The Lindores Abbey Rapid is the second leg of the Magnus Chess
Tour. It started with a 12-player RR. The quarterfinal qualifiers are Hikaru Nakamura (7.5), Sergey Karjakin (7), Magnus Carlsen, Wesley So, Yu Yangyi, Ding Liren (all 6), Dubov (5.5) and Levon Aronian (5.5). Carlsen has lost thrice during the RR — to Dubov (again), Duda and Yu.
Sooner than pick on the many good games played in these events, the diagram, WHITE TO PLAY, is selected from an insane position Nihal Sarin posted recently on Instagram. Sarin played it in a blitz game and apparently won trivially. But the best play is fascinating and this is a terrific exercise. I don’t think anybody could solve it in blitz though!
In the Nihal Challenge as this position is being called, White is down two pieces with a very strong attack. He continued with the forcing 1.Qg6+!! and black must capture because otherwise 2. Ng5 is an easy win. Black plays 1. —fg6. How does white continue?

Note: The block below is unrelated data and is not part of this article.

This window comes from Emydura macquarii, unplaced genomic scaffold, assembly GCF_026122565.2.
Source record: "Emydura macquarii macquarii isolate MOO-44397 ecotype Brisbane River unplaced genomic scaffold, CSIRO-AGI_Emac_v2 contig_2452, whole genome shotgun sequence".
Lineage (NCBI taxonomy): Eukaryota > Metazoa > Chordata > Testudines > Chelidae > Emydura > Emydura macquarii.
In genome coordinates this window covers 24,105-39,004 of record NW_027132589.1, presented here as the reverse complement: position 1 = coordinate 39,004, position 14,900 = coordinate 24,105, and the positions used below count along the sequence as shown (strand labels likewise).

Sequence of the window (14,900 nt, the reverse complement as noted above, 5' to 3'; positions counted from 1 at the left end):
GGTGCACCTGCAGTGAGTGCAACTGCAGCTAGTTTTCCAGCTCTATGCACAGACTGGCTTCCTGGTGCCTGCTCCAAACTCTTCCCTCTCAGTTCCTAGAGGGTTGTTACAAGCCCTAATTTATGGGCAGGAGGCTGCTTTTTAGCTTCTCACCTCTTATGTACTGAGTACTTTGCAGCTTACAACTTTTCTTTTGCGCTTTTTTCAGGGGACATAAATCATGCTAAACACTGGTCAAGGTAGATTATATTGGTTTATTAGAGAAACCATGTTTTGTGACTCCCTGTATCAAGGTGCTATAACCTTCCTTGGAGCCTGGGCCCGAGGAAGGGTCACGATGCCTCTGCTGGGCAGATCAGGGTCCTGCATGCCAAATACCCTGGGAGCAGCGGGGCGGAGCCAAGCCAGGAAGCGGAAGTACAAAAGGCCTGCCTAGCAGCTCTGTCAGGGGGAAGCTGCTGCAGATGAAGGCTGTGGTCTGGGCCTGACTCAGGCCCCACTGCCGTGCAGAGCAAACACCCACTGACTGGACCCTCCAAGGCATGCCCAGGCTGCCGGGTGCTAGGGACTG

White plays 2. Ng5+ Kh6. Forced again [ In the game, black tried 2. — Kg8?? 3. f7+ Kh8 4. hg6# and 2.—Kh8 3. hxg6 Kg8 4. f7# is similar]. Now white has perpetual with 3.Nf7+ Kh7 and Ng5+.
But he can try to win with 4. hxg6+ Kxg6 5. Nh8+ Kg5 6. Rd4!! Threatening Rh5# This enters the realms of fantasy as black hands back material with 6.—Qxa2+! 7. Kxa2 Rxc2+ 8. Kb1 Rh2! 9. Rh2 Bd3+ 10. Rxd3.
How do you evaluate this? As IM Sagar Shah explained in an analysis that drew on Sarin’s examination, this is really the critical position for a serious player to analyse. After a wild set of forcing lines, black is slightly down material but his king is more or less safe. According to Shah, white should win here but it’s definitely not trivial.